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A former polling manager who was recently caught on camera hauling dozens of blank ballots into an Ohio bar and leaving them unattended is a Democrat former city official with a long history of DUIs and other alcohol-related convictions.

On Tuesday,
Blaze News reported that on March 18, the day before the Ohio 2024 primary election, Mark Provenza was caught bringing in at least 40 unmarked provisional ballots into the MAHD House Bar and Grille in Elyria, Ohio, about 30 miles from Cleveland. During his visit to the bar, Provenza walked away from his booth, leaving the ballots unattended, security video showed. When word of his actions spread, Provenza was fired from his voluntary position as the manager of the polling station at Saint Nicholas Orthodox Church in Lorain, Ohio.

It turns out, however, that Provenza was also once a Democrat public official with a powerful position in the City of Lorain. From 2000 until 2009, Provenza worked as the law director of the City of Lorain. According to the city’s
website, the Lorain law director:

serves as legal counsel for all “for all elected officials, directors and council-persons” in Lorain;
prepares “all contracts, bonds, ordinances and written instruments” in which Lorain is involved;
prosecutes or defends the city in “all complaints, suits, and controversies” affiliated with it;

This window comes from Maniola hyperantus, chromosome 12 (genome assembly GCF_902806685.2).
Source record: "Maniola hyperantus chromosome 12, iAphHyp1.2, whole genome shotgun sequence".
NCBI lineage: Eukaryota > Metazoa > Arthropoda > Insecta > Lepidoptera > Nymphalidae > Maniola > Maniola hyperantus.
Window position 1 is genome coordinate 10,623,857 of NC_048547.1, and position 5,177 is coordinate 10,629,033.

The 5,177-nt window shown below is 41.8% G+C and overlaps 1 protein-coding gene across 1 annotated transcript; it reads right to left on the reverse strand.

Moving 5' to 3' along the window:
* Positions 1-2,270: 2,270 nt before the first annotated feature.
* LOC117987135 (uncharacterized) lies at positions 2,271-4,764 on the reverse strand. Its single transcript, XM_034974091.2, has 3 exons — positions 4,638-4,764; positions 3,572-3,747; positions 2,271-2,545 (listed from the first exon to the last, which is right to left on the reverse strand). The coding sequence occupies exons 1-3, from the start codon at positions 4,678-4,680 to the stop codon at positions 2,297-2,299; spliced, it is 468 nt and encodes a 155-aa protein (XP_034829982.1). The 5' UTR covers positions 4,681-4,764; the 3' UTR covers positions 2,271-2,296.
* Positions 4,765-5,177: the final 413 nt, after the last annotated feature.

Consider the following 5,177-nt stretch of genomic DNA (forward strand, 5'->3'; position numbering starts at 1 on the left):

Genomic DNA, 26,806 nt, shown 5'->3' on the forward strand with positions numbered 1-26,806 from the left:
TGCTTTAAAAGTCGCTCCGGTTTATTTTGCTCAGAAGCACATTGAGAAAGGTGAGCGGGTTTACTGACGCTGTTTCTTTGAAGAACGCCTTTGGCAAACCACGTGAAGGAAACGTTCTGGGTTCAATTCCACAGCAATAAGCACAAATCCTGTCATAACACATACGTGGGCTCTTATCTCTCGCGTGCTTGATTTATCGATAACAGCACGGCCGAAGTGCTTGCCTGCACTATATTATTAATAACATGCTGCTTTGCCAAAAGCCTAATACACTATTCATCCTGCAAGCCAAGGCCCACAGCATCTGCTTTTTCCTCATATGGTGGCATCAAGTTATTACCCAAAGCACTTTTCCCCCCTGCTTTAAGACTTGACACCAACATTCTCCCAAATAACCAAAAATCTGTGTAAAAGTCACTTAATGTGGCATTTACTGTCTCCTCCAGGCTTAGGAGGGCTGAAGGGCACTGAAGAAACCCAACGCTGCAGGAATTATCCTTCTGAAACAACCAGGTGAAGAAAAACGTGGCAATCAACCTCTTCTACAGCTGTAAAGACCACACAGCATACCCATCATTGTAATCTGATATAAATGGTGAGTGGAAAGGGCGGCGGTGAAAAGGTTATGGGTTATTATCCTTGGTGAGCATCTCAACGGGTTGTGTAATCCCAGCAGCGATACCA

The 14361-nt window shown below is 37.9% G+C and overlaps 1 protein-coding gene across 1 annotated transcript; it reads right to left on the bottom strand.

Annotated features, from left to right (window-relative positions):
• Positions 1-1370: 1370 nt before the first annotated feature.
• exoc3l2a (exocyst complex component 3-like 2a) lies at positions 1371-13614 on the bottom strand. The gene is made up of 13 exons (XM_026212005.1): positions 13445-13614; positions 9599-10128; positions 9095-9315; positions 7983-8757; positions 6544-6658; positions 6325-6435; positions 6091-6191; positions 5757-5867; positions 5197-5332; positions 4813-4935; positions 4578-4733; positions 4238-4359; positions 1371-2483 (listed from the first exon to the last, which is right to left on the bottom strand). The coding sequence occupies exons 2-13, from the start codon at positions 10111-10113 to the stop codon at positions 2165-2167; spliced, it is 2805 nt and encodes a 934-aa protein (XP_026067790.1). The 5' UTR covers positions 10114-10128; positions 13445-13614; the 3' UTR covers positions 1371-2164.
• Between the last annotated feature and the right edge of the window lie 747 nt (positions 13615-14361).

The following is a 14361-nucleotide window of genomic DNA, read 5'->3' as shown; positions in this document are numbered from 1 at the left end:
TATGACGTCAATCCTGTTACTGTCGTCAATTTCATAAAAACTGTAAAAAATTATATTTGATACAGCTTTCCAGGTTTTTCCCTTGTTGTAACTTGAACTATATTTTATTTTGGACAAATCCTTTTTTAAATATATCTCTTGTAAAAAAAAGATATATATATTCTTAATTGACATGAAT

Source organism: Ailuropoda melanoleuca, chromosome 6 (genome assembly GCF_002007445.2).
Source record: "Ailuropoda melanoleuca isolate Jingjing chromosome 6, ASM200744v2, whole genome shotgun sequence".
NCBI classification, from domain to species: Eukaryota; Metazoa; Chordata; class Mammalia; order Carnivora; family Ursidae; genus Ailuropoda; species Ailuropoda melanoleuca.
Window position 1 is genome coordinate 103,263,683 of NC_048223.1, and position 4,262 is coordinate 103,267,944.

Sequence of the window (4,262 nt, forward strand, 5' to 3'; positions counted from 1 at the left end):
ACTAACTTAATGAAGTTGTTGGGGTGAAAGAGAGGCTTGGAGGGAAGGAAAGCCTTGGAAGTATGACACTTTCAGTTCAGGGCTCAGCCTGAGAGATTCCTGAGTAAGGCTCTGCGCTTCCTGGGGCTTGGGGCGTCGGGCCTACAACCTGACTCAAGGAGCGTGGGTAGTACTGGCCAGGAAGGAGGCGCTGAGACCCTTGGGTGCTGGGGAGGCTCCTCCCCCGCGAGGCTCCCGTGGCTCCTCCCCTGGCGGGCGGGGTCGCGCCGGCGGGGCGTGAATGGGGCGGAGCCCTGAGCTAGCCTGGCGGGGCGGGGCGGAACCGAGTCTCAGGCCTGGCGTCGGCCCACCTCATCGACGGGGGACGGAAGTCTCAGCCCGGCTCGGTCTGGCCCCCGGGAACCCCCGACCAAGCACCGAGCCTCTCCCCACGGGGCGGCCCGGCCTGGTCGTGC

reviews all ordinances under consideration by the city council; and
serves as the prosecuting attorney for Lorain Municipal Court and likewise prosecutes cases for the City of Lorain and Sheffield Township.

Though he was prosecuting cases on behalf of the city, Provenza had already found himself on the wrong side of the law by the time he entered office. Court records from nearby Lakewood, Ohio, indicate that in August 2000, Provenza was arrested for driving under the influence and driving on a suspended or restricted license.

In August 2008, Provenza was arrested for driving under the influence once again after he smashed his vehicle into a Lakewood home, causing damage to property.
Reports at the time indicated it was his fourth DUI arrest.

For that incident, Provenza was sentenced to serve 12 months in jail but was given conditional release in March 2009 after serving 90 days. One of the conditions of his release was that he abstain from alcohol for five years while he remained on probation. However, he admitted that he had violated that condition almost immediately and was subsequently carted back to jail just one day after his release, prompting local leaders and
outlets to begin calling for his resignation as city law director.

In fact, then-Assistant Law Director R.J. Budway and then-Lorain Democratic Party Chairman Anthony Giardini drove to the jail with a resignation letter and pen practically in hand. They then met with Provenza, who signed the resignation letter from his jail cell,
Cleveland.com reported at the time.